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Base processes in the ocean environment. An investigation through ‘sculptural assemblage’.

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posted on 06.10.2017, 05:44 authored by Murphy, Fiona
‘Base processes’ is the central concept of this research. ‘Base processes’ is the term I coined to refer to underlying workings in the ocean environment that are expressed through movements, cycles and forces. The key finding in this overall research: As an artist, it is possible to visualize and perceive phenomena in the ocean environment as though seeing it for the first time, as an assemblage of ‘base processes’ that describe the underlying workings of nature. Further to this, during my field research I witnessed impacts of climate change. It is envisaged that climate change will increasingly degrade the ocean environment. This finding is demonstrated through my ‘sculptural assemblages’. I extend the parameters of sculptural ceramic practice. ‘Sculptural assemblage’ refers to my installation practice, that includes ceramics, mixed media, video and spatial concepts. This methodology offers the viewer a visual, physical, conceptual, and tactile experience. The three core areas in this research investigation are: sculptural form, material qualities and ‘climate change’ concepts. This is an art practice led research project. Exegesis documentation outlines field research investigations and studio explorations. Field research is my fundamental research methodology to investigate ‘base processes’. This approach offers: first–hand observation and knowledge, spatial perceptions, and close–up visualization of physical and intangible phenomena. My research focuses on underwater reefs, intertidal zones, icebergs and glacial environments. Ocean phenomena are mostly investigated through their movements rather than their stationary appearance. Changeable ocean processes and phenomena are observed, imaged and made concrete through ‘sculptural assemblages’. As part of research into ‘base processes’, I examine the interactions between water, earth, fire and air as foundational elements of life. This is interpreted through clay and glaze materials that are transformed through studio ‘making’ and firing processes into a tangible expression of ‘base processes’. My artworks celebrate the wonder of the ocean environment, but also draw attention to impacts from ocean acidification, coral bleaching and global warming and to the bio–diversity that may be lost. Transformational states represented through my sculptural forms imply natural processes that have gone awry due to climate change. My documentation references scientific data on climate change impacts. The two major ‘sculptural assemblages’ produced during this project are Reef Lab 2012 and Melt 2012. My artworks are visually–poetic expressions of ‘base processes’. ‘Other world’ is a term I use in my research to refer to unfamiliar, enigmatic phenomena that I experience in this world. This poetic concept is applied to these immersive sculptural installations.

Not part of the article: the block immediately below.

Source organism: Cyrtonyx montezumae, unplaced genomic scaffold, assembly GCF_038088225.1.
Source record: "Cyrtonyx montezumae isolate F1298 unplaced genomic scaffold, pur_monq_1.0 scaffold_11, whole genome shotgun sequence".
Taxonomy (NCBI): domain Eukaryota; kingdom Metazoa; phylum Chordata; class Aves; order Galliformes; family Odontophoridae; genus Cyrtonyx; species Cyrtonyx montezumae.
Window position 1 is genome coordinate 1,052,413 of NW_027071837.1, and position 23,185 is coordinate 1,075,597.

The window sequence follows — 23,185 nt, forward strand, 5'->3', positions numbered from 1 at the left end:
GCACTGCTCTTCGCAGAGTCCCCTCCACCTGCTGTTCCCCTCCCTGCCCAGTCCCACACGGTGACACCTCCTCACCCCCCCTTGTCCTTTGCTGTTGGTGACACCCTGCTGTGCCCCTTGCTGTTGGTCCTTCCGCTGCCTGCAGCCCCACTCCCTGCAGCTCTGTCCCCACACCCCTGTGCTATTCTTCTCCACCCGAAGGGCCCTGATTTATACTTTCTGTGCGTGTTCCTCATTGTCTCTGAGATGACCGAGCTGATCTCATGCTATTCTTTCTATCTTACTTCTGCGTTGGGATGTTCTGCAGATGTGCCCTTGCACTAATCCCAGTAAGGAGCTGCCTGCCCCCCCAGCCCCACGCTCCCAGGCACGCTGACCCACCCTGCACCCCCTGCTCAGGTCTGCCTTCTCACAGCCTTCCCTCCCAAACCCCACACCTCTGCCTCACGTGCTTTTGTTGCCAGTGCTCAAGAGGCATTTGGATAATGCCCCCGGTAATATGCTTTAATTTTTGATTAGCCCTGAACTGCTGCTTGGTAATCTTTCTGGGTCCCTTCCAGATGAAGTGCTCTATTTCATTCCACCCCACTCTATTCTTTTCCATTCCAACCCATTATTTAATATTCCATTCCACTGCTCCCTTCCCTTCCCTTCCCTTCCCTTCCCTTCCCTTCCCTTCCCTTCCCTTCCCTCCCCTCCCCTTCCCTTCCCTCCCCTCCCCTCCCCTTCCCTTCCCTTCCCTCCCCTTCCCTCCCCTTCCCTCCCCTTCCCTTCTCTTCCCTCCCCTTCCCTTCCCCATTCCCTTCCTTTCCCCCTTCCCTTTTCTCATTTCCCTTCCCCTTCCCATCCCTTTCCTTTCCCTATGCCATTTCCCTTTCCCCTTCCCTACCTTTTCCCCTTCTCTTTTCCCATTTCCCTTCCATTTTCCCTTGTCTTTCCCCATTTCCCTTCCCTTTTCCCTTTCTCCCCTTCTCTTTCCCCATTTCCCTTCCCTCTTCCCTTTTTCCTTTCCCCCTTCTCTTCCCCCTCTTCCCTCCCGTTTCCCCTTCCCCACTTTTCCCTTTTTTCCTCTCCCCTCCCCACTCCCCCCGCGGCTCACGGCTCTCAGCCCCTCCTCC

Campus location


Principal supervisor

Marian Hosking

Year of Award


Department, School or Centre

Fine Art


Doctor of Philosophy

Degree Type



Faculty of Art, Design and Architecture